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ASFORCE workshop for a better understanding of African swine fever hosted in Rome


24 March 2015 - African Swine Fever (ASF) poses an increasing threat to Europe and any country with a pig sector. Its progressive spread in Eastern Europe despite increasing prevention and control efforts, together with the worsening situation in Sub-Saharan Africa, has led to increasing concerns by at risk countries and international organizations alike.

This has led to the launching in September 2012 of the ASFORCE project, a 3-year European Commission-funded consortium for targeted research on ASF, where FAO is a partner. ASFORCE has achieved a number of important advances in the understanding of ASF in Europe and in the development of better prevention and control tools and strategies against the disease.

Now that the project is coming to an end (it is due to finish in September 2015), a dissemination workshop was organized at FAO headquarters in Rome on 10 March and attended by representatives from veterinary services in southern Europe, namely Bulgaria, Hungary, Italy, Slovenia and Spain. The main goal of the workshop was to update countries on the progress in the knowledge on ASF achieved within ASFORCE, while providing a platform for participants to discuss relevant issues for the organization of prevention and contingency plans at national level. A similar workshop was organized in Berlin for countries in northern Europe two weeks before.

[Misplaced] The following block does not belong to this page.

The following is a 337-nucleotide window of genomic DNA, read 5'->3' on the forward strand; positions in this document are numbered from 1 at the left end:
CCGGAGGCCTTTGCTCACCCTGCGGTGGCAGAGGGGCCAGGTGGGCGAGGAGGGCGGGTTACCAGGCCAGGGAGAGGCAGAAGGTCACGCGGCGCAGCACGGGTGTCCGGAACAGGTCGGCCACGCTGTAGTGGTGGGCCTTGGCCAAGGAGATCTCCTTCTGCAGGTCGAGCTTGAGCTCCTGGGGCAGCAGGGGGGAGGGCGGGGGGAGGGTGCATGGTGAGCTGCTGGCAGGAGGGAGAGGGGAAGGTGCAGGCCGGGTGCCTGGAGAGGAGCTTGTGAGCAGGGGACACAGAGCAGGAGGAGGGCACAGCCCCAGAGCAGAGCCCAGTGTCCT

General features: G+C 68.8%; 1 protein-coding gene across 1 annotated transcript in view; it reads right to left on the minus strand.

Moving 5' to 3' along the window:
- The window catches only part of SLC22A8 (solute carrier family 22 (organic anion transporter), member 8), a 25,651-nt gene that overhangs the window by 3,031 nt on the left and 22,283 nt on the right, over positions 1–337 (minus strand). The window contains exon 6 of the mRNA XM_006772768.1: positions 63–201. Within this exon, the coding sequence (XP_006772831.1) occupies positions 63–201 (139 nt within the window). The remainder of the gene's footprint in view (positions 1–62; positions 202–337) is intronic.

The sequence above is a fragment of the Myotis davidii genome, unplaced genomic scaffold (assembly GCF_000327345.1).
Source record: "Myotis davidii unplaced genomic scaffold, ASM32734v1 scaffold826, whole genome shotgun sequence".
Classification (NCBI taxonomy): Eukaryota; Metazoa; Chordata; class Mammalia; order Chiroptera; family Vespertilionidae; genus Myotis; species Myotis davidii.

Following a brief background on ASFORCE and an introduction to ASF, consortium partners presented the main achievements in the different areas of work:

  • Better characterization of the pig sector and its movement patterns; Updated epidemiological disease status and genetic properties of ASFV; Evaluation of the surveillance and control programs; Disease dynamics models; Economic evaluation of disease control scenarios; Guidelines for cost-effective control and prevention;
  • Improved knowledge on the epidemiology of ASF in wild boar, their interactions with domestic pigs and the potential role of soft ticks in the disease epidemiology.
  • Advances leading to vaccine development through 1) rational deletion of genes to produce attenuated and non-replicating candidate ASFV vaccine strains; and 2) identification of protective antigens and their incorporation into vectored virus vaccine.
  • Diagnostic development: Development of improved diagnostic tests for virus and antibody detection enabling for the discrimination of potential carriers and reinforcing diagnostic capacities for ASF diagnosis.

The European Food Safety Authority (EFSA) presented the past, present and future risk assessment work conducted on ASF. In addition, country representatives shared their current ASF prevention and preparedness status, and had the opportunity to engage in discussions with the ASFORCE experts.

 

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